One of Foxtel’s existing rivals, IPTV and DVD rental company Quickflix, has already responded to the news of Play’s launch. The company issued a statement this morning noting that it was confident that “it remains a better quality and better value proposition for movie and TV lovers than the new arrival”.
Quickflix chief executive Stephen Langsford said: “Foxtel’s entry into the market is acknowledgement by a major industry player that there is consumer demand for “over the top” internet delivered services at a lower price point than expensive traditional payTV requiring a set top box and long-term contract.”
“Foxtel’s entry will assist in building consumer awareness of the streaming category and that in turn will assist demand for all services in the category, including Quickflix. We also welcome competition. We have a great competitive offer but we have to keep on working hard innovating and improving the service as we go”.
Quickflix’s statement also included a range of criticisms of the Play service. It noted that Foxtel’s service started at $25 per month for a basic package, while Quickflix’s entry level cost was $14.99. That cost gives Quickflix subscribers access to unlimited Internet streaming options, but also includes a one-DVD-at-a-time subscription to the company’s extensive DVD rental library.
In addition, Quickflix stated that Play’s $25 package did not appear to be a simple “all you can eat” offering. unlike its own. “The customer must limit their selection to various genres, which goes against customer’s viewing habits,” said Quickflix. “Furthermore the ‘Foxtel Play’ $25 package is for the basic Foxtel package with additional package selections at $35 – $50 per month.”
In contrast, Quickflix said its service was simple. “For $14.99 consumers can choose from over 60,000 of the latest release and classic movie and TV DVD and Blu-ray titles, stream a range of movie and TV series including some of the best of HBO,” the company said. “For a few dollars more they can also stream latest release movies and current season’s TV through Quickflix or just access content this way without the need for a subscription at all.”
There are also technical differences between the two services. Quickflix stated in its release: “Quickflix also believes access is important, and that’s why it offers customers the widest possible access of any streaming service in the market, across Smart TVs like Samsung, Panasonic and Sony, game consoles like Xbox and PS3 and a host of mobile and tablet devices.”
I haven’t really checked out Play in any depth, but what I will say initially is that it appears to represent something close of a straight port of Foxtel’s existing subscription television service across to IPTV. It should be obvious by now that this isn’t really what customers want — if that’s what they wanted, then they probably would have already subscribed to Foxtel’s infrastructure-based platform. Some customers want a smorgasboard, but what the evolving generation of younger customers want — and bear in mind when I say “younger”, what I’m really talking about is the generation of people below about 45 — is on-demand content. They don’t want a category of sci-fi/fantasy television shows, they want Game of Thrones. They don’t want a sport category. They want the English Premier League specifically. And so on.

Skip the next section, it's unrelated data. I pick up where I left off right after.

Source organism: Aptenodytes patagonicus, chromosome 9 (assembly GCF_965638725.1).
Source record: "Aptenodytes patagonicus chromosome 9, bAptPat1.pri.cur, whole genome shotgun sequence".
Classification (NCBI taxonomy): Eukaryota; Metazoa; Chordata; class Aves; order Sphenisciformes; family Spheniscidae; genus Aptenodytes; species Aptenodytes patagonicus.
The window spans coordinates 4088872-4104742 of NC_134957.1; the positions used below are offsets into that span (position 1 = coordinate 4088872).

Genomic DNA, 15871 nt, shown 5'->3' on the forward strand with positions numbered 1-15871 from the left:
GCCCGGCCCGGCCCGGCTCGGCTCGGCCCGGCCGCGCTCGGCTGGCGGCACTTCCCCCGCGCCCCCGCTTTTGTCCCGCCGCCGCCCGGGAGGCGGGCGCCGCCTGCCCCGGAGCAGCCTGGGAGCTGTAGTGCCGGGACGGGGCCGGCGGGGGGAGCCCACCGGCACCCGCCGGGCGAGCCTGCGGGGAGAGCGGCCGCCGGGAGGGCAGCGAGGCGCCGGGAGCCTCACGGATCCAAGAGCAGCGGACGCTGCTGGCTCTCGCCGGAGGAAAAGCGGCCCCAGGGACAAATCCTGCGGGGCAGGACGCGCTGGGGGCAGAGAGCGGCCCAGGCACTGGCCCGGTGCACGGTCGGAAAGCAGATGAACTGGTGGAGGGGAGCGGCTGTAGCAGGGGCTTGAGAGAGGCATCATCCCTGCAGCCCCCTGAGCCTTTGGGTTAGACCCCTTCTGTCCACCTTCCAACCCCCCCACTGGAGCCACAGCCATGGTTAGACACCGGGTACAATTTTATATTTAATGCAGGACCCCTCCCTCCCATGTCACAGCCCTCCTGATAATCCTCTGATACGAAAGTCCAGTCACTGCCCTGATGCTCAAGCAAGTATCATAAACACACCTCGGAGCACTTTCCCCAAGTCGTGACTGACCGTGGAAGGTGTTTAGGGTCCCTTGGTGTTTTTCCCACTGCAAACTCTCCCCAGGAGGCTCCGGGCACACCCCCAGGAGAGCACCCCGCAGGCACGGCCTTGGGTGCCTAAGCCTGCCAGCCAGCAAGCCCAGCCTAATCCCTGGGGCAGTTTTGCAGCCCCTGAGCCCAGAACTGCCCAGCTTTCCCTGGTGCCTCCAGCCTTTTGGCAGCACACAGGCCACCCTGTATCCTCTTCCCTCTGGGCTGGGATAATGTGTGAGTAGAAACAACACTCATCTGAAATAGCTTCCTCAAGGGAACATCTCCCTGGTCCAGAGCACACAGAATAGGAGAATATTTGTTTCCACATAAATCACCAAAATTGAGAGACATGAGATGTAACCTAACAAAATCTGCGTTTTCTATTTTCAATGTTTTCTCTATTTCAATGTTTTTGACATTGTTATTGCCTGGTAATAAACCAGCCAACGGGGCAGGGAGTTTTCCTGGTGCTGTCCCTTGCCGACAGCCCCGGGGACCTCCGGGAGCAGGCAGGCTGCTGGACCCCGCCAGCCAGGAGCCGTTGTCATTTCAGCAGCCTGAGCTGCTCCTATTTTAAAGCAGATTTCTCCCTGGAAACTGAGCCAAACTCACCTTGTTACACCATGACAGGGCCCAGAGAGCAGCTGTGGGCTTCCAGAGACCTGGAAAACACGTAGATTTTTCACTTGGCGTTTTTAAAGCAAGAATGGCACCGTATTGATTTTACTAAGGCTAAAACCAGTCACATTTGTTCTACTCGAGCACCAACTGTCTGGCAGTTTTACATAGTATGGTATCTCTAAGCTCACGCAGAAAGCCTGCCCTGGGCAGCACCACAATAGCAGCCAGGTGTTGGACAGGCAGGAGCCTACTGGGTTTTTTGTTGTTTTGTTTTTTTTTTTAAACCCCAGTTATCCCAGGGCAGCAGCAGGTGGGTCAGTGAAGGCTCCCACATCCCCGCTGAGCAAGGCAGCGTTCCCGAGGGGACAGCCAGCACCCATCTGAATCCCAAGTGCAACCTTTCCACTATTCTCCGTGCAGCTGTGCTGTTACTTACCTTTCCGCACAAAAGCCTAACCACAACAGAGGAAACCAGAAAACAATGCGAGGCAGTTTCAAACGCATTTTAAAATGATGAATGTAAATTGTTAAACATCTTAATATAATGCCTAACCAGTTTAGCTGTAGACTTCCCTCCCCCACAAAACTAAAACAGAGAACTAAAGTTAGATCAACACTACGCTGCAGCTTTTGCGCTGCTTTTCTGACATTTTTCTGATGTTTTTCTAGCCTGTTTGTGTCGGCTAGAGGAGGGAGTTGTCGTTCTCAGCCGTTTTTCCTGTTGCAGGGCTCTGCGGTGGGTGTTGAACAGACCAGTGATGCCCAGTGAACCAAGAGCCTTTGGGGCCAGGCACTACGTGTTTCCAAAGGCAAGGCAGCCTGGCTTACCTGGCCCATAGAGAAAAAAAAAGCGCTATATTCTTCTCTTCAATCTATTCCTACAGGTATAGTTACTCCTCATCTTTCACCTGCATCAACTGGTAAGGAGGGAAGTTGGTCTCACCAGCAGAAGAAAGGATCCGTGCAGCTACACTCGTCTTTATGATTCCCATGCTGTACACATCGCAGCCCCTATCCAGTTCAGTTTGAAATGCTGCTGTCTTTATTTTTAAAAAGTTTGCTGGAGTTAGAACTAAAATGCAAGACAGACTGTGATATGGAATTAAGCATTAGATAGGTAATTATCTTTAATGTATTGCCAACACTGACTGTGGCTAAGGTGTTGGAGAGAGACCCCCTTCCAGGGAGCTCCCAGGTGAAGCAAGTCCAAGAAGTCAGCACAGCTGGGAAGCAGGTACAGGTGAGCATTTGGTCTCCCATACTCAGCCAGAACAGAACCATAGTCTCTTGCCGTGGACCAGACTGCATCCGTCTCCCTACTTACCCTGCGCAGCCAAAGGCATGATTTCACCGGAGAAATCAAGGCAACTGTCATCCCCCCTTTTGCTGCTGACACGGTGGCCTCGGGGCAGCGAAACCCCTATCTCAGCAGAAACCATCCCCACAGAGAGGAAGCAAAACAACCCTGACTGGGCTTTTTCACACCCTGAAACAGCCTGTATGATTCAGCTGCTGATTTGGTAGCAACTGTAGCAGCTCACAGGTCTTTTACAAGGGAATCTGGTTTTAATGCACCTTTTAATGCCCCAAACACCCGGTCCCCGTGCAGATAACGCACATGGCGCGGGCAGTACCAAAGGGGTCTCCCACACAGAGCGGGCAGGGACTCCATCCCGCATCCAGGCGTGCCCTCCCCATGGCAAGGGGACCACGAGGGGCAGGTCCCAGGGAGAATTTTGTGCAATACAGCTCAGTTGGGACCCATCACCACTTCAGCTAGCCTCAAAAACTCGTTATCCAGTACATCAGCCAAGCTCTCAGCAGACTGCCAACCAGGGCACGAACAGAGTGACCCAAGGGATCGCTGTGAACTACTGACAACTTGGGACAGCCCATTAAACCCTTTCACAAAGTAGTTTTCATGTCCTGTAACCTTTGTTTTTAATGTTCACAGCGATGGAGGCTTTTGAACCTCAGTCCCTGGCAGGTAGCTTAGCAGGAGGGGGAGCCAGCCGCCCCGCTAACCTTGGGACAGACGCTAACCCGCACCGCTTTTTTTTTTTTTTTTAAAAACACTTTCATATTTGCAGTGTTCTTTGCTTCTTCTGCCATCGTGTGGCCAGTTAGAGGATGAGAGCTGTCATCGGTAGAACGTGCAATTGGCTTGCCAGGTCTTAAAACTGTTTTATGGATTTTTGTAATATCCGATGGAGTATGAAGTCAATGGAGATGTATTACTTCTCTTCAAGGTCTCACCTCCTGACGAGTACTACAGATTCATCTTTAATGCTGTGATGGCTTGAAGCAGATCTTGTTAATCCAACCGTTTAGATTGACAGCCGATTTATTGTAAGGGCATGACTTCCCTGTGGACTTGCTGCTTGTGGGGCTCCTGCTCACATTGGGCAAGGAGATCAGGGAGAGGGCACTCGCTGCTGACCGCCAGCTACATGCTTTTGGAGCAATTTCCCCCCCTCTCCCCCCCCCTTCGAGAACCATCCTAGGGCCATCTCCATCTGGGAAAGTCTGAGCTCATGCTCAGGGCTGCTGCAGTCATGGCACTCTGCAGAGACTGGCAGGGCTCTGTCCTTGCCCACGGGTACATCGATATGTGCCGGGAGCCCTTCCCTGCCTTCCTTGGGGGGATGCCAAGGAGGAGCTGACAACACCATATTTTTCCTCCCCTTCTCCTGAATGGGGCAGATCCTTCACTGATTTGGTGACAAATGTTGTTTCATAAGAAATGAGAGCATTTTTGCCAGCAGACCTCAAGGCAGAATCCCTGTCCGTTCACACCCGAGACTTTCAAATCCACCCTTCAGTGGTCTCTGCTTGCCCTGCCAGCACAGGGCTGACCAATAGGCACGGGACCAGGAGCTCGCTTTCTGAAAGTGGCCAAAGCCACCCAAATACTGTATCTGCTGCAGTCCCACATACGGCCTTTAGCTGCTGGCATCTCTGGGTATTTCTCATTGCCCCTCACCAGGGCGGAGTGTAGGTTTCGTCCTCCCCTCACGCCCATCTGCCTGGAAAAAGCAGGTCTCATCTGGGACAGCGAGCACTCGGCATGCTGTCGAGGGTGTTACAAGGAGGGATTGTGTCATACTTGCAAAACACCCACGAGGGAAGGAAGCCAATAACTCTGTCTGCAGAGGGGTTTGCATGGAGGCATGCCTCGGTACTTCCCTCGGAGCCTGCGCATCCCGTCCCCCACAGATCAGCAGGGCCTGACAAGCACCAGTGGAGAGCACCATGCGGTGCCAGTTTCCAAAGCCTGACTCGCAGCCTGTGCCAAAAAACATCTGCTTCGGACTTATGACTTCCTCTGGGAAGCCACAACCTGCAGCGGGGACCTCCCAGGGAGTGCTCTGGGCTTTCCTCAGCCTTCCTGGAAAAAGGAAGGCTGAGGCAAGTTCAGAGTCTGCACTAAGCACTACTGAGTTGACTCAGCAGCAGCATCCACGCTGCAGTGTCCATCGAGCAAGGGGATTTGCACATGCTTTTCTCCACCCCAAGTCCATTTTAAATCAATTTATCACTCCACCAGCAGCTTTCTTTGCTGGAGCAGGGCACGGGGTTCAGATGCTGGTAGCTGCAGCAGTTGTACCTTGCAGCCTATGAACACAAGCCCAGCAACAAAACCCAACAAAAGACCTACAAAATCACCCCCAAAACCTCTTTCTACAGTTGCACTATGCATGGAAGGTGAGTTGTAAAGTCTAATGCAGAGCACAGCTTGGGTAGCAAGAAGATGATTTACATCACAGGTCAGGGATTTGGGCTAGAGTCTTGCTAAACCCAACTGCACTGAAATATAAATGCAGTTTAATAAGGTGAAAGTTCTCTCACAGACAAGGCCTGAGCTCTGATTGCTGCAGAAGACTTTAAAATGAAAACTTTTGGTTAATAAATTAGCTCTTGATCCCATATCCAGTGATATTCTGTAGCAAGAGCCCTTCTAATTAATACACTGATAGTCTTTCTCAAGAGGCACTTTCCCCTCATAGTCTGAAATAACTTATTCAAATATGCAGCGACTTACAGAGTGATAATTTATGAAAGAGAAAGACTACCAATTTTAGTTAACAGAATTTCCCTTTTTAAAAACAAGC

However, what is also true about Play is that it is, on the face of it, substantially cheaper than Foxtel’s infrastructure-based service. Play starts at $25 per month and ranges up to $50, plus you’ll pay more for some of the more premium content offerings. Foxtel’s non-IP service starts at $47 per month and ranges up to $109.50. In short, with Play, the base cost is a little cheaper and you can customise things a little more, compared with Foxtel’s traditional offerings.
Offsetting this, of course, is the cost of your broadband package. Foxtel can afford to cut the price of Play a little — because it’s not actually delivering the content; your ISP is. And unlike with similar service FetchTV, Foxtel doesn’t appear to have cut deals with the major ISPs to take into account the cost of quota. The result is that you’ll need to watch your data usage when using the service.
Let me say this for now: The jury is still out on Play. It delivers a fairly standard Foxtel service over a different platform, and for a lesser cost. But do people still want Foxtel? Personally, I don’t think so; certainly I see no need for it in our family’s viewing habits. But there may be areas where they will. Sport, for example. It’ll be interesting to see what the uptake will be like on Play. I’m predicting it will be minimal. But then, I’m often wrong ;)
Image credit: Foxtel